If you wouldn't hook a kitten, don't hook a fish. Instead, take a peek at our cuddly sea kittens, design a fin ball of your own, and let fish stay under the sea.
Written by Michelle Sherrow
You won't catch a male ninespine stickleback asking that question, according to a recent study conducted at the University of St. Andrews in Scotland. Researchers Dr. Mike Webster and Professor Kevin Laland found that while ninespine sticklebacks are known to be capable of sophisticated social learning behavior, including communicating with each other about where to find the best food sources, males who are preparing to breed will stop "asking for directions," so to speak, and go out foraging for food on their own.
The researchers believe that the fish do this because they need to find new food reserves that they can easily return to once their babies hatch, after which they will need to spend more time guarding and caring for them.
Says Dr. Webster, "Over the last few years, we have learned the surprising extent of the cognitive capabilities of many species of fish, and recent research has shown that rather than blindly copying others, fish are selective in when they copy and even who they learn from."
Sound like someone you know? No word on whether male ninespine sticklebacks also monopolize the remote and leave the toilet seat up.
Written by Alisa Mullins
The University of Alabama at Birmingham is the first of several colleges whose president has been asked by PETA to eliminate the school's fishing team. We know what you're asking yourself: "There are actually enough boys on several college campuses trying to compensate for their below-the-belt shortcomings to start fishing teams?" Of course, they must be compensating for something. After all, why else would they participate in a "sport" in which you handle a long rod and take out your aggressions on animals who are about a hundredth of your size—in this case by tearing through their mouths with hooks and watching them thrash about and slowly suffocate, just as you would if you were in their element?
Wondering how you measure up when it comes to rod vs. rod? Take this 10-second online poll to find out.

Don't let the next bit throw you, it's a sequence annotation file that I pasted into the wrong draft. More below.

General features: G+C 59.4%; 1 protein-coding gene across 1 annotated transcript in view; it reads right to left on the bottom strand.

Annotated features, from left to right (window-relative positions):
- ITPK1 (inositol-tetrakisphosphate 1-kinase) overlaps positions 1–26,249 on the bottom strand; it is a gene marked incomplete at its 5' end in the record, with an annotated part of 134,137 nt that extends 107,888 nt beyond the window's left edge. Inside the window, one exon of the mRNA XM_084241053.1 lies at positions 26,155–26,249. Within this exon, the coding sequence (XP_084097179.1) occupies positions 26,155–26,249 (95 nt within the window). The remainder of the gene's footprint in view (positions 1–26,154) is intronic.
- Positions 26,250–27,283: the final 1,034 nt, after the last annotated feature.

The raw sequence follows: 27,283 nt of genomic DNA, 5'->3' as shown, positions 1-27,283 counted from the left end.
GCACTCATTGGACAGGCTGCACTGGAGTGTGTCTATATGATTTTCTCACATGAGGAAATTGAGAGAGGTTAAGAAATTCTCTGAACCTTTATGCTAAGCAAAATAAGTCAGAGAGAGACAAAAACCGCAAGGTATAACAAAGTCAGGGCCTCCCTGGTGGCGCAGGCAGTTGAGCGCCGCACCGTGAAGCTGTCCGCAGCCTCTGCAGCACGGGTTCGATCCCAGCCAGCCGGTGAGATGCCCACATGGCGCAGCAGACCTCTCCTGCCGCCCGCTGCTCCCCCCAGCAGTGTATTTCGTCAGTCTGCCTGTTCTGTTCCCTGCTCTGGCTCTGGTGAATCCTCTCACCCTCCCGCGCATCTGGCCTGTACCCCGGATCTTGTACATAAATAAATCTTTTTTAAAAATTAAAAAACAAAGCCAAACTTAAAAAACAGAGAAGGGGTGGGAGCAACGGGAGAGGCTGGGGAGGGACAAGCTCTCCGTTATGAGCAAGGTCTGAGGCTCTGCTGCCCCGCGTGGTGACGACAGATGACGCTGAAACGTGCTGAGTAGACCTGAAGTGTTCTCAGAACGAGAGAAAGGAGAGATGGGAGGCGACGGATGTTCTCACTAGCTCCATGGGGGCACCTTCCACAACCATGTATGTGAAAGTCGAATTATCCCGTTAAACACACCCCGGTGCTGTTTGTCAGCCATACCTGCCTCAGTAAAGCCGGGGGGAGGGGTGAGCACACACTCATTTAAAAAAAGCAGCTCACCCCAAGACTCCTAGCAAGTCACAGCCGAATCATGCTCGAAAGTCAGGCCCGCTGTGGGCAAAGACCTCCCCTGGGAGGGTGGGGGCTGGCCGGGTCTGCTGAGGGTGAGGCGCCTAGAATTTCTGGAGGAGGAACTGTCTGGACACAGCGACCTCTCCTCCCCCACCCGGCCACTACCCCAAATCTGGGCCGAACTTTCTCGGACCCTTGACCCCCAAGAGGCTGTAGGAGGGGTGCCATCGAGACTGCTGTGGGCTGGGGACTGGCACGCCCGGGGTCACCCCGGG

Written by Joe Taksel
Over the weekend, all the contestants in Milwaukee's Brew City Salmon Tournament got a little something to take home with them—even if they didn't manage to hook, suffocate, and kill any sea kittens.
PETA took to the skies over Lake Michigan with an airplane banner urging tournament participants to look at angling from a different angle by imagining if the shoe were on the other foot (fin?).
So maybe the message isn't about shoes and feet so much as about turning the other cheek? Of course, if it had been up to me, I'd have gone with a banner asking the question on everyone's mind: Do anglers have small rods?
To show the world that you have a big heart (among other organs) when it comes to fish, start here.
Just in time for the Discovery Channel's Shark Week comes news reminding us that sharks are not just predators but also often prey—for humans.
Brazil's Environmental Justice Institute has claimed that one seafood exporter has illegally killed nearly 300,000 sharks—just let that number sink in for a moment—in response to growing demand from an increasingly affluent middle class in China, where shark fin soup is considered a delicacy.
While sharks aren't particularly cuddly, that's beside the point. All animals feel fear and pain, and what kind of justification can there be for the hideous cruelty involved in pulling sharks from the water, cutting off their fins, and then throwing them back into the sea to spin to the bottom while they slowly bleed to death? While sharks' predatory nature may give nightmares to anyone who's watched Jaws, humans beat them by far when it comes to the number of victims each species kills for food. And killing sharks in huge numbers threatens the balance of the marine ecosystem.
To its credit, Discovery devotes resources during Shark Week to raising awareness of finning. In light of Hawaii's recent ban on the possession, sale, trade, and distribution of shark fins, perhaps the tide is turning (geddit?) in their favor, but sharks and other threatened aquatic animals still need help.
you have a general question for PETA and would like a response, please e-mail Info@peta.org. If you need to report cruelty to
an animal, please click
here. If you are reporting an animal in imminent danger and know where to find the
animal and if the abuse is taking place right now, please call your local
police department. If the police are unresponsive, please call PETA
immediately at 757-622-7382 and press 2.
Follow PETA on Twitter!
Almost all of us grew up eating meat, wearing leather, and going to circuses and zoos. We never considered the impact of these actions on the animals involved. For whatever reason, you are now asking the question: Why should animals have rights? Read more.